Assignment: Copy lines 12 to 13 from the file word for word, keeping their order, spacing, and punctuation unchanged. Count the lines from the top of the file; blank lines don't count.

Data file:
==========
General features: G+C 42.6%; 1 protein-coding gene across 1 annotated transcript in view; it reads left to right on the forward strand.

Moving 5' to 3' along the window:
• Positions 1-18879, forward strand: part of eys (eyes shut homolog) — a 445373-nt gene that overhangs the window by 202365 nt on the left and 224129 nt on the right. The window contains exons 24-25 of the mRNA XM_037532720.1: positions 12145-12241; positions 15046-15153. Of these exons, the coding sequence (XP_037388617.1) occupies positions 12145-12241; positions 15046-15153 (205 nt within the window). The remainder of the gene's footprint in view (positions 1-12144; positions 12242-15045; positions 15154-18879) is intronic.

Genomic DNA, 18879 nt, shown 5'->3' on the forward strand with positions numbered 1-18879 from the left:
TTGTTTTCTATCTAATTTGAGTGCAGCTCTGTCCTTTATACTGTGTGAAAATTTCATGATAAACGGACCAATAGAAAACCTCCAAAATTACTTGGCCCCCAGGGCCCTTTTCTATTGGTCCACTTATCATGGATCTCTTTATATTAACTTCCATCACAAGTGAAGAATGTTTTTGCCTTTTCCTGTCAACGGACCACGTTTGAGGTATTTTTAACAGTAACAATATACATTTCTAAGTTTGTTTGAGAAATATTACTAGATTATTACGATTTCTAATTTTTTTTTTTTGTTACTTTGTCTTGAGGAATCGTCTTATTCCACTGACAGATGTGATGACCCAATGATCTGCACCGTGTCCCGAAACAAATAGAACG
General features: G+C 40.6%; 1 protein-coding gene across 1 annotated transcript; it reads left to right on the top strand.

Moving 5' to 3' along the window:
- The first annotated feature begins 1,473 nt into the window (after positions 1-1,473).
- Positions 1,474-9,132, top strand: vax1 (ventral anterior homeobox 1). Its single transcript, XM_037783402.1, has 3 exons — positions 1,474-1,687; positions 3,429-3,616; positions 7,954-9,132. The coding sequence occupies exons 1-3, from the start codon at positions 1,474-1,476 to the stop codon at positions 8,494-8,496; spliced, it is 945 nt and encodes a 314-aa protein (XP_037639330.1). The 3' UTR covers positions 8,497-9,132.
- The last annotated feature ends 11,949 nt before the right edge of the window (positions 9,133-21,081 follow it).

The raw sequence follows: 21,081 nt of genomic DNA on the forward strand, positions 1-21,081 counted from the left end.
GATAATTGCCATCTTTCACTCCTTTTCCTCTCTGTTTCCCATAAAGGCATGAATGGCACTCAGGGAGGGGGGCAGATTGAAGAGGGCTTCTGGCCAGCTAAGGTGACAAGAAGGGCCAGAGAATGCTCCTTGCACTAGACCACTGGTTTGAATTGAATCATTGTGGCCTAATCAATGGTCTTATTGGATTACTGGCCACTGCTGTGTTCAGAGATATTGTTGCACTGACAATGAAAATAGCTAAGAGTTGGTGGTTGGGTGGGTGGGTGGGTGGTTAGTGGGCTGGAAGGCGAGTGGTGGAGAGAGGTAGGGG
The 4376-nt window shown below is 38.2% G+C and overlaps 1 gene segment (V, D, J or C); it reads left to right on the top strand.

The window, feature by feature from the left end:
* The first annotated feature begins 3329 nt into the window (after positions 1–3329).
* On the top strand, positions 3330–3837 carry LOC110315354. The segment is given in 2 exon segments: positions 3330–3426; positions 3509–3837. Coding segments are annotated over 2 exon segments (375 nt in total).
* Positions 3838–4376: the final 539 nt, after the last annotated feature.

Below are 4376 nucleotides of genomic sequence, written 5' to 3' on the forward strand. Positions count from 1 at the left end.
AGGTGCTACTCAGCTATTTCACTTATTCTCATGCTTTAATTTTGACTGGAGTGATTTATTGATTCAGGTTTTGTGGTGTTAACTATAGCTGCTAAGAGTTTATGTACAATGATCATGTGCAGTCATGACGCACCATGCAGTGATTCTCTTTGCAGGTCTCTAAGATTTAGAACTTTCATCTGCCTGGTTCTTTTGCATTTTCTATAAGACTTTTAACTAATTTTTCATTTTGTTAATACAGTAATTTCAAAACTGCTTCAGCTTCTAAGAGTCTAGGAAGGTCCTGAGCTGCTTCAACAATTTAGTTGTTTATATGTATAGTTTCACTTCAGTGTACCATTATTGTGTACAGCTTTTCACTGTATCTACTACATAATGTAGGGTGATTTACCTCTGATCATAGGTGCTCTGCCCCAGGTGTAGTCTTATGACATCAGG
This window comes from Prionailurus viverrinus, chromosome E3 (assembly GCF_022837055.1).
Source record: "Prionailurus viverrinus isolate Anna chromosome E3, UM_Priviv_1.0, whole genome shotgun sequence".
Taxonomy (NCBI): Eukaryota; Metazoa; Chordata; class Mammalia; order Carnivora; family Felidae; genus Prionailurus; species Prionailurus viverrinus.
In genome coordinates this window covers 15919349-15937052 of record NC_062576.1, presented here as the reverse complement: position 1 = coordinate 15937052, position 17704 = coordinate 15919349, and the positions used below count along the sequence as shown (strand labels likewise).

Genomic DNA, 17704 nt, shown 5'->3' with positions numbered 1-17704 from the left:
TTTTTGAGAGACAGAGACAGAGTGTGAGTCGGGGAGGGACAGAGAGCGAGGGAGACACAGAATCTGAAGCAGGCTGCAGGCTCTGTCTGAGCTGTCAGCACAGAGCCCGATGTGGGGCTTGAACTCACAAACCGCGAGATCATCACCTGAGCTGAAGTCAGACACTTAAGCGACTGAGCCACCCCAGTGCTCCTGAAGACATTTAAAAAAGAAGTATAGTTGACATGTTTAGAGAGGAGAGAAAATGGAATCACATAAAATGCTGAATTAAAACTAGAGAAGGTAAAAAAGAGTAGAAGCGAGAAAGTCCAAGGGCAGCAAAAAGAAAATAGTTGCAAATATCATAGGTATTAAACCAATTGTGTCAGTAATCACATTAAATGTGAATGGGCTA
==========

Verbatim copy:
GATAATTGCCATCTTTCACTCCTTTTCCTCTCTGTTTCCCATAAAGGCATGAATGGCACTCAGGGAGGGGGGCAGATTGAAGAGGGCTTCTGGCCAGCTAAGGTGACAAGAAGGGCCAGAGAATGCTCCTTGCACTAGACCACTGGTTTGAATTGAATCATTGTGGCCTAATCAATGGTCTTATTGGATTACTGGCCACTGCTGTGTTCAGAGATATTGTTGCACTGACAATGAAAATAGCTAAGAGTTGGTGGTTGGGTGGGTGGGTGGGTGGTTAGTGGGCTGGAAGGCGAGTGGTGGAGAGAGGTAGGGG
The 4376-nt window shown below is 38.2% G+C and overlaps 1 gene segment (V, D, J or C); it reads left to right on the top strand.